Professor Landis Magnuson
Professor Landis Magnuson joined the English Department in the fall of 1988, following teaching at Central Michigan University. Since then he also served as the director of the Anselmian Abbey Players specializing in theatre direction, acting for the stage, and American theatre history and published research in venues such as The Palimpsest, Theatre Design and Technology, Theatre History Studies, Theatre Symposium, and Notable Women in the American Theatre. For 32 years, Professor Magnuson participated in the colleges annual Shakespeare Birthday Celebration. At the first reading in 1989, he made a surprise entrance down the stairs of Alumni Hall in full Elizabethan regalia. His personal scholarship centered on the late nineteenth and early twentieth-century American theatre, including such popular forms as repertoire theatre, vaudeville, and the Chautauqua movement. Professor Magnuson also researched Swedish-dialect comedy and its impact upon Swedish immigrants.
Professor Amy Schmidt
Professor Amy Schmidt began in the economics and business department in 2002. She taught the micro and macro introductory courses, international economics, labor economics, statistics, and econometrics. Her research focused on labor economics. Professor Schmidt served as chair of the Department of Economics and Business for about five years. She served at least one, if not two terms as a faculty senator and was very active at college, having served for years on the Budget Advisory Committee and Tenure and Promotions Committee, among other committees.
Professor Jeffrey Schnick
Professor Jeffrey Schnick began in 1988 and taught elementary physics I & II, general physics I & II, classical physics I & II, astronomy, geology, engineering mechanics I & II, strength of materials, electrical circuits. He directed research projects carried out by students involving the study of buoyancy and acoustics respectively and he developed a significant set of course materials for the classical physics sequence. He collaborated with other faculty on various subjects including knot energy integral with Professor Buck of the Department of Mathematics, developed a spreadsheet model of a laser with fellow physics colleague, Professor Guerra, and worked with Professor George of the Classics Department on the mapping of archeological sites by means of digital photographs.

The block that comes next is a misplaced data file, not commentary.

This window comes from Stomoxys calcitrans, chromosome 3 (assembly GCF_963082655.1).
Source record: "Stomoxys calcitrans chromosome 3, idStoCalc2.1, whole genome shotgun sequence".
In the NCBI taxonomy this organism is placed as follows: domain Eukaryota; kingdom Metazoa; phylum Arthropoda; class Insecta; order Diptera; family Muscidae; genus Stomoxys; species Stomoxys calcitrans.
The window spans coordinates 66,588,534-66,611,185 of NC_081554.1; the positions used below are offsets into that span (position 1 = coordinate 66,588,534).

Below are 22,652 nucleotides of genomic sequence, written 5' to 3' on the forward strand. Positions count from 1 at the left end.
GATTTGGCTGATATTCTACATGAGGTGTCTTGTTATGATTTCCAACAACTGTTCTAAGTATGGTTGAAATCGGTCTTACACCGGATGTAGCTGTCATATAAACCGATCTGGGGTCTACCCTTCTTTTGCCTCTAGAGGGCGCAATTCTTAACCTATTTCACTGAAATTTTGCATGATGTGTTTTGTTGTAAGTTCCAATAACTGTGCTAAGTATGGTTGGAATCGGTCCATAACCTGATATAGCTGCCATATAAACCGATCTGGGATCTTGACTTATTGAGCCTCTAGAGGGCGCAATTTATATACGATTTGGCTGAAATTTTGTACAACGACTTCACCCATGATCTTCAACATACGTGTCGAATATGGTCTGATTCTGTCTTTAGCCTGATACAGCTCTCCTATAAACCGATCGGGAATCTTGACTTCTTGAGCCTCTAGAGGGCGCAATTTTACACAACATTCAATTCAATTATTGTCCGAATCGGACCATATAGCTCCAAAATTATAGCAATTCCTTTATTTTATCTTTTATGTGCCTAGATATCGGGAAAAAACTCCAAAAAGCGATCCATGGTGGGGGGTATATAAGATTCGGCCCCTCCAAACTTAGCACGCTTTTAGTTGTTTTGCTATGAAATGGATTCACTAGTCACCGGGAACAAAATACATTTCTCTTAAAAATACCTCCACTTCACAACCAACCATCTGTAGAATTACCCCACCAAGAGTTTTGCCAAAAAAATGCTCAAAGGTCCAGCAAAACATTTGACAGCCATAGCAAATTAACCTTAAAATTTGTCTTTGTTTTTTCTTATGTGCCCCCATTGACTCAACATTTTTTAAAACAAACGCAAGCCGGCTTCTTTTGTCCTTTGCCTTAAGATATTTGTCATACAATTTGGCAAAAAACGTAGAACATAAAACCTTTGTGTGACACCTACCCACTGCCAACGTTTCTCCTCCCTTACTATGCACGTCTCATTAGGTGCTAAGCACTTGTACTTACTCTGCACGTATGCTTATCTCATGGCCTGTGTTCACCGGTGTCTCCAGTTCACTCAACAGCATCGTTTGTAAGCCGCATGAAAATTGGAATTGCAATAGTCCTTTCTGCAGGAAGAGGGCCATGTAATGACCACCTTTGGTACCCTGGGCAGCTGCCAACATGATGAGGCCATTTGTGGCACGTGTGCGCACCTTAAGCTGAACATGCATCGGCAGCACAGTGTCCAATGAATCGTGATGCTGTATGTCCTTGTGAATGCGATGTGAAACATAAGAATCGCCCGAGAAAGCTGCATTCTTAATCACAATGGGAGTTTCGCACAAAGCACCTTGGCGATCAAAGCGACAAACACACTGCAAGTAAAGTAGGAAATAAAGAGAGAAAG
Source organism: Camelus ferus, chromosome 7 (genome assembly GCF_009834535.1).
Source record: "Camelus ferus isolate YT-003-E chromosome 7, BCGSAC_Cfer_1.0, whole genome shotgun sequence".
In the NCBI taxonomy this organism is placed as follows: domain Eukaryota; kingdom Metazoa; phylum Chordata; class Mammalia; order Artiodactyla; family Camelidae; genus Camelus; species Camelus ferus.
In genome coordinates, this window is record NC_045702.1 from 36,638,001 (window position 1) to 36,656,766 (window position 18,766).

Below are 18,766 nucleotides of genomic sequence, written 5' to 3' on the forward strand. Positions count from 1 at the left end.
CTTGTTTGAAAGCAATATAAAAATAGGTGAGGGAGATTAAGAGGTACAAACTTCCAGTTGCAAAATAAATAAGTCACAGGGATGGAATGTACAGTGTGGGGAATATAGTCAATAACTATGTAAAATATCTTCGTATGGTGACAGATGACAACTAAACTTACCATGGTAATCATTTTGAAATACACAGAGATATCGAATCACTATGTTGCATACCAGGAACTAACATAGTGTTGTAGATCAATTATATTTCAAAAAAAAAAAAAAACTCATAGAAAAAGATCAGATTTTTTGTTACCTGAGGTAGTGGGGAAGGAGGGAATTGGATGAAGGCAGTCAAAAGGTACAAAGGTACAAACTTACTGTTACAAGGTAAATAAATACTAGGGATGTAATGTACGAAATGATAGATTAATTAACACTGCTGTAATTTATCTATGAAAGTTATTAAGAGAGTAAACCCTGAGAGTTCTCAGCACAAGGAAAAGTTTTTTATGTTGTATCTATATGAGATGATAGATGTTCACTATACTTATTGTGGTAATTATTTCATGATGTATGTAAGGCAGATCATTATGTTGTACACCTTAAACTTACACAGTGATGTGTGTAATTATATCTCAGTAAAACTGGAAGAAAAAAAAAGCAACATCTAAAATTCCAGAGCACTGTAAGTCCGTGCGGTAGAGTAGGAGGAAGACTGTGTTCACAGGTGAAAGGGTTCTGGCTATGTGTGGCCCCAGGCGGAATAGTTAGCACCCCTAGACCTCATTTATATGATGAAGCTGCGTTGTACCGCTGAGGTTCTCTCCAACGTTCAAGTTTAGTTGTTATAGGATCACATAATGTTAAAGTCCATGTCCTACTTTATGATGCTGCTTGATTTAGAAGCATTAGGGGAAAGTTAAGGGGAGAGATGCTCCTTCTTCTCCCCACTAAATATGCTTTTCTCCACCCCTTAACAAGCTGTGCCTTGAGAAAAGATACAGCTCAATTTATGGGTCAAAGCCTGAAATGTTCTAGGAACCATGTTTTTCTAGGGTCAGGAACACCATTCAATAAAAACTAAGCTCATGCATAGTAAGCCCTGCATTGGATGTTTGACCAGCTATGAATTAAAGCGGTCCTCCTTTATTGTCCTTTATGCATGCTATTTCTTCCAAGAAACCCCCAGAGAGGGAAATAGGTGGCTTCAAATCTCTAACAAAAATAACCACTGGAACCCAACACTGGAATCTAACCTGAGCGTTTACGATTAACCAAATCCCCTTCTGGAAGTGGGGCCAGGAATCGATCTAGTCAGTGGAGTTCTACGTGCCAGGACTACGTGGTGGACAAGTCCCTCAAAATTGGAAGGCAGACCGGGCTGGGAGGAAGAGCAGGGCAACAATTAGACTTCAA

Professor Silvia Shannon
Professor Silvia Shannon of the history department began in 1989 and taught cities and social change, the crusades, the French Revolution and Napoleon, ancient Greece, ancient Rome, the early Middle Ages, the high Middle Ages, the Renaissance, and the Reformation. She was always interested in the relationship between politics and religion in early European history. In recent years she researched the two French colonies established in Brazil in the sixteenth and seventeenth centuries. She was department chair for several years and was involved on campus committees including that committee that explored academic assessment. She loves opera and has travelled widely, having visited or lived in many countries, including her native Brazil and Japan.
Professor Elaine Rizzo
Professor Elaine Rizzo began teaching at the college in 1977. Most of her teaching was in the areas of juvenile justice and female offenders. Her primary area of teaching and research involved incarcerated women, and served in an advisory capacity on two gubernatorial committees on incarcerated women. Other areas of interest included domestic and acquaintance violence, peace and reconciliation studies, and restorative justice. She also directed the criminal justice internship program which placed student interns in a variety of justice-related agencies.
Professor Barry Wicklow
Professor Barry Wicklow began in 1986 and taught conservation biology, aquatic ecology, general biology, and biosphere at risk. His students could often be found outside doing fieldwork and his conservation classes regularly were coordinated with regional groups tackling current problems so the students could see a real difference from their actions. He had students read literature to expose them to the philosophy and humanity behind the biology. Professor Wicklow’s research reflected his interest and training in both cell biology and field ecology. He was also interested in the development of cytoskeletal structures in protists and the use of ultrastructural and developmental information in understanding protist systematics and evolution. His field studies involved locating, monitoring, and protecting critically imperiled species and wildlife communities. An avid artist, he has produced breathtaking drawings and photomicrographs for his work.